“The Grey portrays these intelligent, family-oriented animals the same way in which Jaws portrays sharks,” PETA writes in a statement. “The writers paint a pack of wolves living in the Alaskan wilderness as bloodthirsty monsters, intent on killing every survivor of a plane crash by tearing each person limb from limb. Yet wolves aren't aggressive animals, and as Maggie Howell, the managing director of America's Wolf Conservation Center, says, 'Wolves don't hunt humans—they actually shy away from them.'”
PETA also took offense that the filmmakers, talent and crew ate wolf meat as part of a bonding ritual as they tackled the filming.
For their part, the filmmakers say they meant to build drama, not animosity towards wild canines that once roamed nearly all corners of the globe, but have dwindled dramatically in numbers as they've been hunted and squeezed into restricted territories
"I don't think the film will make people fear wolves, but I'd like to make them respect wolves and by extension, nature itself more,” writer/director Joe Carnahan tells the Greenspace blog at the Los Angeles Times. “I'd like the movie to remind people that we're just visitors here."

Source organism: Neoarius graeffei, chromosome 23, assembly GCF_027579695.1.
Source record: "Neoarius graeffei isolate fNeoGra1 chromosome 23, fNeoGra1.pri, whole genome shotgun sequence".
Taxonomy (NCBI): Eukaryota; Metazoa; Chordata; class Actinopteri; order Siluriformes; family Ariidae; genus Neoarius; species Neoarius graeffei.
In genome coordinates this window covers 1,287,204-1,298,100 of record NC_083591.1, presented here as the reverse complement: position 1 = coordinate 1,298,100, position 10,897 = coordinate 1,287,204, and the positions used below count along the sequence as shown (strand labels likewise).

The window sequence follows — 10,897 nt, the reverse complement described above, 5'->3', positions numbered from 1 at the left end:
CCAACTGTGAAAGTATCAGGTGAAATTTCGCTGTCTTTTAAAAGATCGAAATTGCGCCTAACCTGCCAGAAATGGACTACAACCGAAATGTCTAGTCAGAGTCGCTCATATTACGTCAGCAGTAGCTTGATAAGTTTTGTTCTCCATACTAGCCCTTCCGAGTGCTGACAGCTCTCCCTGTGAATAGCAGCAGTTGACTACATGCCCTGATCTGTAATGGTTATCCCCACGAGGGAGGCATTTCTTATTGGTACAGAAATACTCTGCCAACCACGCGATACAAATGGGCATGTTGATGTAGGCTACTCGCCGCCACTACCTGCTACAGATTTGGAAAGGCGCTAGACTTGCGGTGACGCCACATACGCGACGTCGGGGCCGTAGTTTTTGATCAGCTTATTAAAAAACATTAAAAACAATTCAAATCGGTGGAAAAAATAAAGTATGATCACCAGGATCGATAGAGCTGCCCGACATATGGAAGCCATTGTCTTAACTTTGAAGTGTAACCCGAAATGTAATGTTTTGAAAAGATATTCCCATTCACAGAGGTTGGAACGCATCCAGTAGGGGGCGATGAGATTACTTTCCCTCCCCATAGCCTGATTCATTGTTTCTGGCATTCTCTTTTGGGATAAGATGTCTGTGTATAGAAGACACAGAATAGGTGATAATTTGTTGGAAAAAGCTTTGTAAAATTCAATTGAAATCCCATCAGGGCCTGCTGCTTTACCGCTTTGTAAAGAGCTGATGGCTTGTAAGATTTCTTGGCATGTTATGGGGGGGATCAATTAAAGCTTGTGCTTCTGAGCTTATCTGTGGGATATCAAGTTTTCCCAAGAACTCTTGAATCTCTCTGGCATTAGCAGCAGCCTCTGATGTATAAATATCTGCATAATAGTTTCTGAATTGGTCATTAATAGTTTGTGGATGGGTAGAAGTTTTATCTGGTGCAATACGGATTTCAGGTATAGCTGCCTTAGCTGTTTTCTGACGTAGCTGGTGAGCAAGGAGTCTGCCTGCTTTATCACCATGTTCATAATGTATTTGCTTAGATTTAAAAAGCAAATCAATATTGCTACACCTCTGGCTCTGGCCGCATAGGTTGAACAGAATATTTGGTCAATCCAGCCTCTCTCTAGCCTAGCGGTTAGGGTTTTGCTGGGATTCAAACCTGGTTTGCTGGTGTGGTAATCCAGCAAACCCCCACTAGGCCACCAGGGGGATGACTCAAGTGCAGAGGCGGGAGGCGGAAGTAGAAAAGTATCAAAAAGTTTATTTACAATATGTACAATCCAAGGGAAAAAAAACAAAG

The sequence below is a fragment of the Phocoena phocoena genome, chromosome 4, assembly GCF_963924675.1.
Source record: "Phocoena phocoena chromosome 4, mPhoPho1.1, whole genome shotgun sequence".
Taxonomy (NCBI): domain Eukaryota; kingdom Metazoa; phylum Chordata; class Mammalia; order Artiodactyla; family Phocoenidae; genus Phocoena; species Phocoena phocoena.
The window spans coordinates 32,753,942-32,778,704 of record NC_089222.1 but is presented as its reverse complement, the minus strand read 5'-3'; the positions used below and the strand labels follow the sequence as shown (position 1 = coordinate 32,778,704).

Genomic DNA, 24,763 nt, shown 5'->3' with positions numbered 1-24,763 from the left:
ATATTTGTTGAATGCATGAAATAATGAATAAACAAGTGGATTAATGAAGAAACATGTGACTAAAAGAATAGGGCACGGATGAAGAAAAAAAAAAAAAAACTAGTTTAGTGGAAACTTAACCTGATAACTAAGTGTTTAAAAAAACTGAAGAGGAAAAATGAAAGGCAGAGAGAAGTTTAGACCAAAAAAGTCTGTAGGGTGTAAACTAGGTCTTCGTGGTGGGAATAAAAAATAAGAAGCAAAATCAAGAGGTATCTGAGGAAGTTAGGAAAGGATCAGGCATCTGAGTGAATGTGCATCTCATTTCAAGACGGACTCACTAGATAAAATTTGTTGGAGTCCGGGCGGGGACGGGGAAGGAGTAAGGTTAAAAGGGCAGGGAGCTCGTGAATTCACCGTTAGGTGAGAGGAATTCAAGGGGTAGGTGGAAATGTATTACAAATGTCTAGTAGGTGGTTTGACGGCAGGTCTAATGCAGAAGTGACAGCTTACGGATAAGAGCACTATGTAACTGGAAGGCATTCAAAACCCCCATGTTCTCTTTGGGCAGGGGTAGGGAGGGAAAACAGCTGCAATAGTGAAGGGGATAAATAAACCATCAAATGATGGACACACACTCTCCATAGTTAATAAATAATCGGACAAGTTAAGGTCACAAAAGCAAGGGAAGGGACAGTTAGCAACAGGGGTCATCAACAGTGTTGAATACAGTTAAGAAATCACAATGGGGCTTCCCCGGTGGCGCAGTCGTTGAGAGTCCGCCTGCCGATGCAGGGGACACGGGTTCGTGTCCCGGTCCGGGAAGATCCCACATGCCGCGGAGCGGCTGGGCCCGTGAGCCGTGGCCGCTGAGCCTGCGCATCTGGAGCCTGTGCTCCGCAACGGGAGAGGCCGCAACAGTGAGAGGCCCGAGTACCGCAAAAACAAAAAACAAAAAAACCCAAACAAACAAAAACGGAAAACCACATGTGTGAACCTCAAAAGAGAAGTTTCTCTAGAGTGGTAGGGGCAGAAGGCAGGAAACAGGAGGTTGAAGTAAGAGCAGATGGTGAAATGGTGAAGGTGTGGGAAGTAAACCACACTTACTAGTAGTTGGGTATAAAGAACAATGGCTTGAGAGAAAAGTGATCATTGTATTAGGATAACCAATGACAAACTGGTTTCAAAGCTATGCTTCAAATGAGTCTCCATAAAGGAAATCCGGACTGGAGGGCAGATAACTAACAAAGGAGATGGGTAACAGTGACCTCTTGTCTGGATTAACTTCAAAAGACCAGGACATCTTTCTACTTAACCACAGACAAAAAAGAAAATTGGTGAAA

While thousands of Europeans were killed by wolves between the 1500s and 1800s, the number dwindled to 21 reported fatal wolf attacks since 2000. Most have been in rural Russia, but recent attacks also include one wolf-related death in Saskatchewan, Canada, and one in Alaska -- the 2010 mauling death of teacher Candice Berner, who was out jogging near Chignik Lake, Alaska.